The Wonderful Game

Just crept inside out of the sweltering heat to post a quick item for posterity about the First Ashes Test at Trent Bridge, which has just ended in a victory for England by just 14 runs. I missed the first two days of the match, and most of the third, on my travels, apart from the odd update on the internet; it seems that Germans aren’t all that interest in cricket, for some reason. Yesterday I followed the action on the radio. Gripping stuff. Of course as an Englishman I’m delighted with the victory, but the Australians showed incredible pluck in this match, recovering from 117-9 in the first innings to post 280 thanks to an amazing knock of 98 from No. 11, the nineteen-year old Ashton Agar. England began their second innings in a state of shock after Agar’s onslaught and were 11-2 at one point, but gradually clawed their way into it. Ian Bell’s century and a determined contribution from Stuart Broad took them to a total of 375, a lead of 310. I always felt that a target of 300 in the last innings would be beyond Australia, and so it proved – but only just. They fought gallantly to 296 before Haddin was given out on an umpire review. Throughout the match the initiative ebbed and flowed. No quarter was asked and none given. It was magnificent.

It wasn’t quite as close as the famous Edgbaston Ashes Test in 2005, which England won by just two runs, but it certainly had my stomach tingling, nerves churning, and metaphors mixing as the plot twisted one way then another. I couldn’t even eat my lunch. No wickets at all in the first hour, then two in quick succession, then the dramatic fightback, snuffed out by the final twist of a “not out” overturned by the third umpire.

You can say what you like about the DRS system, but it certainly adds an extra element of tension to the proceedings. The world seems to stand still as we wait for the third umpire to ponder the decision with the use of replays, hawkeye, hotspot, snickometer and the rest. One crucial factor in this Test was that Alastair Cook used his reviews much more intelligently than Michael Clarke.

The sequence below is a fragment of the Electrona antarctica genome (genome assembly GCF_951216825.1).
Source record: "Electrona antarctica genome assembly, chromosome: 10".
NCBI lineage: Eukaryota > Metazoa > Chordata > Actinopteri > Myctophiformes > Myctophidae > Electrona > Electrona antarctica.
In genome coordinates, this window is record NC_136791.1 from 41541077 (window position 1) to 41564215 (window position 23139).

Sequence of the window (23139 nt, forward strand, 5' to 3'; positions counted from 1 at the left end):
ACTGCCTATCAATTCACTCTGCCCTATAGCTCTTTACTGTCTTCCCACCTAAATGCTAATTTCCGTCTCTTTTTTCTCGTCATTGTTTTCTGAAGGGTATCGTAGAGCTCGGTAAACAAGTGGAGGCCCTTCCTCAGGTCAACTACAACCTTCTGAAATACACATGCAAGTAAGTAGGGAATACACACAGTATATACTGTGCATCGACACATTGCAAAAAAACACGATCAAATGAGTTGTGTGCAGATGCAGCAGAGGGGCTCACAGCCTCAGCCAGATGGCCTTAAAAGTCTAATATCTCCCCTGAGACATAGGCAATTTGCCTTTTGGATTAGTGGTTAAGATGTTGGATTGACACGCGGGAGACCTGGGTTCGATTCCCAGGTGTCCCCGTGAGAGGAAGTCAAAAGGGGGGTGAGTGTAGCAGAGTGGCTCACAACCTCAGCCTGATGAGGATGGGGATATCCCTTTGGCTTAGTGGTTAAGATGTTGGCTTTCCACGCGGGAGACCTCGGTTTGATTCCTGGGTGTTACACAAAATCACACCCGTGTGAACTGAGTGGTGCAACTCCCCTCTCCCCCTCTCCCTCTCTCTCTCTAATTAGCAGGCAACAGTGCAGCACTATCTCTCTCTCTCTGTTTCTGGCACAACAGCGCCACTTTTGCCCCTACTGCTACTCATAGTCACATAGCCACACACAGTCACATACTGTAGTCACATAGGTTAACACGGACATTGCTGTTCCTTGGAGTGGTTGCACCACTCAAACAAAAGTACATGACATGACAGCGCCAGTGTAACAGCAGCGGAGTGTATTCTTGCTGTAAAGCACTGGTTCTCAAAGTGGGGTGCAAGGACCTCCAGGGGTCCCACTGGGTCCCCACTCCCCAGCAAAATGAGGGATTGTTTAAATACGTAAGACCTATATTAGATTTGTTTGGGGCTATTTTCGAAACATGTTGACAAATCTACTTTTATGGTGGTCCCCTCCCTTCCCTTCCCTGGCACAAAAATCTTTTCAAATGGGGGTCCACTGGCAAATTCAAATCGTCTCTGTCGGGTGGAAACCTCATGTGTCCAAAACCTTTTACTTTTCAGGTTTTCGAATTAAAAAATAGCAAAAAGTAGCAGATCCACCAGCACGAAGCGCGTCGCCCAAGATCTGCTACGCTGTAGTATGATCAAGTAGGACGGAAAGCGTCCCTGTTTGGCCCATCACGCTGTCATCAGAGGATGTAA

I would say, though, that I think this was a game England should have won much more easily. The hapless Finn  fell apart when Agar had a go at him and contributed very little to the rest of the match. With only four bowlers to start with, England can’t afford to have anyone underperform. I strongly suspect Finn will not figure in the next match, but I remain uncomfortable with the policy of picking only four bowlers. If only England had a proper all-rounder. Still, at least they’ve got Jimmy Anderson, who bowled magnificently and took ten wickets in the match.

Anyway, there are four more Tests in this series and if they’re all like this one was it will be like 2005 all over again. Except that series began with a defeat for England.

Test Cricket is the best game in the world. Discuss.

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19 Responses to “The Wonderful Game”

  1. Four more tests in England this Summer, then five down under over the winter. Not sure I can take it if they’re all like this. A really great test match with drama from the get-go and momentum swings all the while. I think only the Edgbaston match in 2005 can match it in recent years. I was lucky enough to go on Thursday (first Ashes day I’ve been to), got to see Agar’s knock and the drama around the Trott dismissal. Fantastic atmosphere and banter between the Aussie and English fans was fun as well.

  2. Anton Garrett Says:

    Discuss? No doubt about it!

    I always suspected that Finn’s frequent hitting of the stumps in his follow-through was a nervous thing, and his meltdown makes me think I was right. We are not short of replacements but I hope he works it out.

    Wish Agar had got either 98 fewer or 2 more in 1st innings…